• Gordon Graham

        What was that again about ad hominem? I enjoin anyone who isn’t prone to bringing up Nanking in response to an article on returnees re-integrating into society, or going off on diatribes about the inefficacy of the Japanese school system in response to an article on Japan “being a haven for the pyschologically troubled”, to read Ms.Ueda’s own words and judge for themselves whether or not she has undercut the Japanese and propped herself up by comparison ( just the right amount of self-deprecation…and through no fault of her own of course, to allow herself license to do so, aside).

      • kyushuphil

        This is my second “reply” to you on your most recent.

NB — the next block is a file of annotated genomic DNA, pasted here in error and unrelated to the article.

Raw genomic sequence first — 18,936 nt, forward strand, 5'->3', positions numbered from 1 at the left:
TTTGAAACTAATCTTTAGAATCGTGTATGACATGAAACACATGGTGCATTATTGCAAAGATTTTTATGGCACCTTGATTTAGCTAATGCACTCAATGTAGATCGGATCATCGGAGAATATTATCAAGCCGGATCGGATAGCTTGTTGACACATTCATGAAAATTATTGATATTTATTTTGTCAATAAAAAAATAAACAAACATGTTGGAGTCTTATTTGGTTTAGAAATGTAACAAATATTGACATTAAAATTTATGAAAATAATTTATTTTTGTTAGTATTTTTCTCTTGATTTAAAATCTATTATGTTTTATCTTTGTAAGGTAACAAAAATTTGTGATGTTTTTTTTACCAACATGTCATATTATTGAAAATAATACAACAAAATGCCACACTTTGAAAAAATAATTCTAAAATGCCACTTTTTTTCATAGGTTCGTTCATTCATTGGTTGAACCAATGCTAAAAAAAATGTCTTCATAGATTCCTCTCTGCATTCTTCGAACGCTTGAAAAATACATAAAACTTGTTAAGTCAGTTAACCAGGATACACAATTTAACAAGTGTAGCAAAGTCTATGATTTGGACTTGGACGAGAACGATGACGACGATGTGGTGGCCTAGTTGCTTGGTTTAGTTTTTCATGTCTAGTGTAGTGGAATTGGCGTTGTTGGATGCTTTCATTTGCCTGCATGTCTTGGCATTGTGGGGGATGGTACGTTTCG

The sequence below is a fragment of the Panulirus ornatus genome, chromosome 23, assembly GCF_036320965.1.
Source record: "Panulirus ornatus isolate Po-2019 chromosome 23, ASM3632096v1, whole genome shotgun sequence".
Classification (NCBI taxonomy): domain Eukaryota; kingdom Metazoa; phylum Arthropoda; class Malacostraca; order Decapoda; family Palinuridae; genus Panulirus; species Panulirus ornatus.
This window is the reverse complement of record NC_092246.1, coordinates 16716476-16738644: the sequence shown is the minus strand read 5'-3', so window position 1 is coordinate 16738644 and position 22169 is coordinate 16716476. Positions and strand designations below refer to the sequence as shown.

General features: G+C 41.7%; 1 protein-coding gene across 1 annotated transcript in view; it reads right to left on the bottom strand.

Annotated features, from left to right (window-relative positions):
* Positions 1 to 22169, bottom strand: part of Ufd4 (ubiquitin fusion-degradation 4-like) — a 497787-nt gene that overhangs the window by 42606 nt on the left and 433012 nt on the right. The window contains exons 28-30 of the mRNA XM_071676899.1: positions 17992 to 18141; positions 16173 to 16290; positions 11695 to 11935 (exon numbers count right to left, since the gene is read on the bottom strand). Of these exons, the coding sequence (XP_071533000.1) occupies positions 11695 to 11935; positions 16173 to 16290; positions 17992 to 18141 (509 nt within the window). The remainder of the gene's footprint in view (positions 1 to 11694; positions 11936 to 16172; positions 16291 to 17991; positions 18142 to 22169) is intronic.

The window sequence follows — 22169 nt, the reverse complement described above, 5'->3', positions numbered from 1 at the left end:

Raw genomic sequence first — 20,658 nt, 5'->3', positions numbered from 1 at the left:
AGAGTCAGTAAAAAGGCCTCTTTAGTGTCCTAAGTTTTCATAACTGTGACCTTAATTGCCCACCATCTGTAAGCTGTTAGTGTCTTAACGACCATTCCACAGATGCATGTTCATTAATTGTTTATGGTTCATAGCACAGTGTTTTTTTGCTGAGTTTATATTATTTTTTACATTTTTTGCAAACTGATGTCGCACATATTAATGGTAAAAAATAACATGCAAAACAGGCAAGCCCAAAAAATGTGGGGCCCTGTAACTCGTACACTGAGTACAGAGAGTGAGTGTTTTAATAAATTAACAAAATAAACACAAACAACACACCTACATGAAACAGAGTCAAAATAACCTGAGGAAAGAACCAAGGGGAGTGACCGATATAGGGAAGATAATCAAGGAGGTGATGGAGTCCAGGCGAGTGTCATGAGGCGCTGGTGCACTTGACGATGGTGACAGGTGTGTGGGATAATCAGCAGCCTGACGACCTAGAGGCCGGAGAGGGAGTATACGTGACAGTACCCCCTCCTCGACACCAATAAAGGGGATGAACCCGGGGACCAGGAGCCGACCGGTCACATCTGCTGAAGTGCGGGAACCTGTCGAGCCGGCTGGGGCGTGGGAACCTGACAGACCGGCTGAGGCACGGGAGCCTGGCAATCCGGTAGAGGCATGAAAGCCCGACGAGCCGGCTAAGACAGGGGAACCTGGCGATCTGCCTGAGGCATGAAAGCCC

But this, I feel, might work.

        Go online. Find the text of the speech Murakami Haruki gave in Barcelona in June, 2011.

        He’s Japan’s most famous writer internationally. You can’t dismiss him as you do the mere girl Momoko Ueda. And he says the same things the mere girl says about how dangerously closed is the circle of habits around Japan’s business (and government) elites.

        He rips them orifices they never knew they had — so closed in so many mortally dangerous ways they are (as mere girl can see and say even if more cautiously, too).

      • Gordon Graham

        I’m sorry, but I’ll have to decline on your suggestion. I’ve read my fill of Murakami and to be frank he’s bored me to capacity. I’m not as enamoured with sullen, self-absorbed joggers who dismiss those not of his ilk as two-dimensional peripheries, as you are.